- The Washington Times - Sunday, January 4, 2009

President-elect Barack Obama said Saturday that the nation finds itself at one of its “moments of trial” because of the economy and called for Congress to pass a massive public spending bill to create jobs, saying it would pull the country out of its slump.

“We need an American recovery and reinvestment plan that not only creates jobs in the short term, but spurs economic growth and competitiveness in the long term,” Mr. Obama said in his weekly radio address.

Democrats in Congress and in governor’s mansions across the country have floated proposals for massive public works projects, potentially topping $1 trillion in spending.

But Mr. Obama warned that his spending program would not be part of “the old Washington habit of throwing money at the problem.” The president-elect said there would be “vigorous oversight” of the spending and accountability for the projects.

The president-elect has a meeting scheduled Monday with congressional leaders of both parties. Mr. Obama, President Bush and former Presidents George H.W. Bush, Clinton and Carter will meet at the White House on Wednesday to discuss major issues facing the country.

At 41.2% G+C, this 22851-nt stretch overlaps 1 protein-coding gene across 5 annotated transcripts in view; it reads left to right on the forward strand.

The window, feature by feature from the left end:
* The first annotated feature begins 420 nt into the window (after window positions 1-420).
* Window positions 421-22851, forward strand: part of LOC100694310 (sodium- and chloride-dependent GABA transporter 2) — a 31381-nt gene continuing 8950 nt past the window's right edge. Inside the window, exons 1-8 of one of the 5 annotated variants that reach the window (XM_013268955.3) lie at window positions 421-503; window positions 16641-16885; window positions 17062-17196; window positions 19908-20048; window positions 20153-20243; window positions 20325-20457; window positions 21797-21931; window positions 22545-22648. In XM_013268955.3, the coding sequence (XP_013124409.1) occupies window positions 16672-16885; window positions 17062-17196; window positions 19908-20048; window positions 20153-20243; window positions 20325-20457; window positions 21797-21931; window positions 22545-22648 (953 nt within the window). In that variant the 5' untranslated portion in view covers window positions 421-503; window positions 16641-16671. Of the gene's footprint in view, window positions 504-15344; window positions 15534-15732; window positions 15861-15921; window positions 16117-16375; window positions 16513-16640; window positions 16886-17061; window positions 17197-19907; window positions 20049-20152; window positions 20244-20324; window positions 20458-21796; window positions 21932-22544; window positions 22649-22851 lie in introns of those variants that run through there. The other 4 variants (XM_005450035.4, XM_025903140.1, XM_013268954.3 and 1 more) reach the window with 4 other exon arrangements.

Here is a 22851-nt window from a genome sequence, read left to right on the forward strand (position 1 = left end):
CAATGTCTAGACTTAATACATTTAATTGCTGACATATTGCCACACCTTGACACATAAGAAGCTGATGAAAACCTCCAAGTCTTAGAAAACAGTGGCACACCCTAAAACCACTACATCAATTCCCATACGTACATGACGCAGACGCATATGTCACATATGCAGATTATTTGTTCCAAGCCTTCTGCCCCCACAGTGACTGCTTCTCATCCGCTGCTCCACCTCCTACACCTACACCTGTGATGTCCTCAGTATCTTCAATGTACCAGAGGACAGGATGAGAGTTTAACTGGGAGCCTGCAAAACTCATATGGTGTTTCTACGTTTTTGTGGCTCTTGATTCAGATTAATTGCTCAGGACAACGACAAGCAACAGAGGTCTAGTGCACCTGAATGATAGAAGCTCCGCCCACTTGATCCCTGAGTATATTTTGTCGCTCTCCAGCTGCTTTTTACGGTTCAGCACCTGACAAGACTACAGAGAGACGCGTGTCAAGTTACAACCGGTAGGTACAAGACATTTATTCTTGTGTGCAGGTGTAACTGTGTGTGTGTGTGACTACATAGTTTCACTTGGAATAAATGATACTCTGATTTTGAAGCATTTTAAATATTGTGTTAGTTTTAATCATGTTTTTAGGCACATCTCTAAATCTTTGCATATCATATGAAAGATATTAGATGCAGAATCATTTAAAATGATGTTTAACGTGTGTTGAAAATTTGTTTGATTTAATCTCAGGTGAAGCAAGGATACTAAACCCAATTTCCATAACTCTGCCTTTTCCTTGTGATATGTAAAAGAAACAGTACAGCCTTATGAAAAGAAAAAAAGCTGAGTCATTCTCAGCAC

Also Saturday, Obama” >Michelle Obama and daughters Sasha and Malia moved to Washington ahead of the president-elect, who is staying in Chicago until Sunday.

The three took up residence at the Hay-Adams Hotel — which will be the family’s residence until they move into the Blair House, the traditional pre-inauguration home, Jan. 15 and then the White House Jan. 20. The Obamas had to come to Washington early because the girls start classes at the elite Sidwell Friends School in Northwest on Monday.

On the budget, Republicans are calling for a careful approach.

“Every dollar needs to be spent wisely and not wasted in the rush to get it spent,” said Senate Minority Leader Mitch McConnell, Kentucky Republican. He said his party wants to see Mr. Obama live up to his earlier pledge to scour the federal budget for places where programs can be cut.

While saying controls need to be part of the legislation, Mr. Obama said the real cost-cutting will have to come later, after the economy is back on track.

Mr. Obama did not mention President Bush by name, but gave a sobering assessment of Mr. Bush’s last year in office: “Nearly 2 million Americans have lost their jobs this past year - and millions more are working harder in jobs that pay less and come with fewer benefits.”

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